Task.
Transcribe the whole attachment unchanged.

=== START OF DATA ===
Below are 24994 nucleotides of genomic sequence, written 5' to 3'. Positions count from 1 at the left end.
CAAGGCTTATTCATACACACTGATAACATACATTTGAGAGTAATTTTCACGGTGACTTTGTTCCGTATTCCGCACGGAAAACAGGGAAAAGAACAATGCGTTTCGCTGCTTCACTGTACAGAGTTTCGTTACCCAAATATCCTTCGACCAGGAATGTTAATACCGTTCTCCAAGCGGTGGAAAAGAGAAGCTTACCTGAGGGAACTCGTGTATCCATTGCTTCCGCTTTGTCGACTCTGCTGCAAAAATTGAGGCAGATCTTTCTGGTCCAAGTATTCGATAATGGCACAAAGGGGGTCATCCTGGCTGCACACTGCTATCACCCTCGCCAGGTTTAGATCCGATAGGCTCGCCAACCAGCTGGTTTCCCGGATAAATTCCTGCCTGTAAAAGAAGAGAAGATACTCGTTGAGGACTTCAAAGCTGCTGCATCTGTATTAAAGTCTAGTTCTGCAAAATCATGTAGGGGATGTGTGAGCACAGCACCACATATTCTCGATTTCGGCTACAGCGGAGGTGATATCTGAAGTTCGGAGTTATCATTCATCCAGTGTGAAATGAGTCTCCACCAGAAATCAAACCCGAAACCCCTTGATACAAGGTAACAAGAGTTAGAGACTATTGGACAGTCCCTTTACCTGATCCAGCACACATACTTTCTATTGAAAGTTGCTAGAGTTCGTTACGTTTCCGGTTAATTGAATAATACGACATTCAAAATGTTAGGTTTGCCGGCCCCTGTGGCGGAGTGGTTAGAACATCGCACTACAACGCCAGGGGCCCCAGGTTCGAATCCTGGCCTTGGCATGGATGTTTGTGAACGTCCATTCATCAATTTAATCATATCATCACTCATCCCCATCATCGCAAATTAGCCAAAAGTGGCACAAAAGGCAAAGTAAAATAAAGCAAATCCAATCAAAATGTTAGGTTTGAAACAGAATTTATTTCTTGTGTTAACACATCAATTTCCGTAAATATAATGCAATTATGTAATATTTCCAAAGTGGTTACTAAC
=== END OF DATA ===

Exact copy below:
Below are 24994 nucleotides of genomic sequence, written 5' to 3'. Positions count from 1 at the left end.
CAAGGCTTATTCATACACACTGATAACATACATTTGAGAGTAATTTTCACGGTGACTTTGTTCCGTATTCCGCACGGAAAACAGGGAAAAGAACAATGCGTTTCGCTGCTTCACTGTACAGAGTTTCGTTACCCAAATATCCTTCGACCAGGAATGTTAATACCGTTCTCCAAGCGGTGGAAAAGAGAAGCTTACCTGAGGGAACTCGTGTATCCATTGCTTCCGCTTTGTCGACTCTGCTGCAAAAATTGAGGCAGATCTTTCTGGTCCAAGTATTCGATAATGGCACAAAGGGGGTCATCCTGGCTGCACACTGCTATCACCCTCGCCAGGTTTAGATCCGATAGGCTCGCCAACCAGCTGGTTTCCCGGATAAATTCCTGCCTGTAAAAGAAGAGAAGATACTCGTTGAGGACTTCAAAGCTGCTGCATCTGTATTAAAGTCTAGTTCTGCAAAATCATGTAGGGGATGTGTGAGCACAGCACCACATATTCTCGATTTCGGCTACAGCGGAGGTGATATCTGAAGTTCGGAGTTATCATTCATCCAGTGTGAAATGAGTCTCCACCAGAAATCAAACCCGAAACCCCTTGATACAAGGTAACAAGAGTTAGAGACTATTGGACAGTCCCTTTACCTGATCCAGCACACATACTTTCTATTGAAAGTTGCTAGAGTTCGTTACGTTTCCGGTTAATTGAATAATACGACATTCAAAATGTTAGGTTTGCCGGCCCCTGTGGCGGAGTGGTTAGAACATCGCACTACAACGCCAGGGGCCCCAGGTTCGAATCCTGGCCTTGGCATGGATGTTTGTGAACGTCCATTCATCAATTTAATCATATCATCACTCATCCCCATCATCGCAAATTAGCCAAAAGTGGCACAAAAGGCAAAGTAAAATAAAGCAAATCCAATCAAAATGTTAGGTTTGAAACAGAATTTATTTCTTGTGTTAACACATCAATTTCCGTAAATATAATGCAATTATGTAATATTTCCAAAGTGGTTACTAAC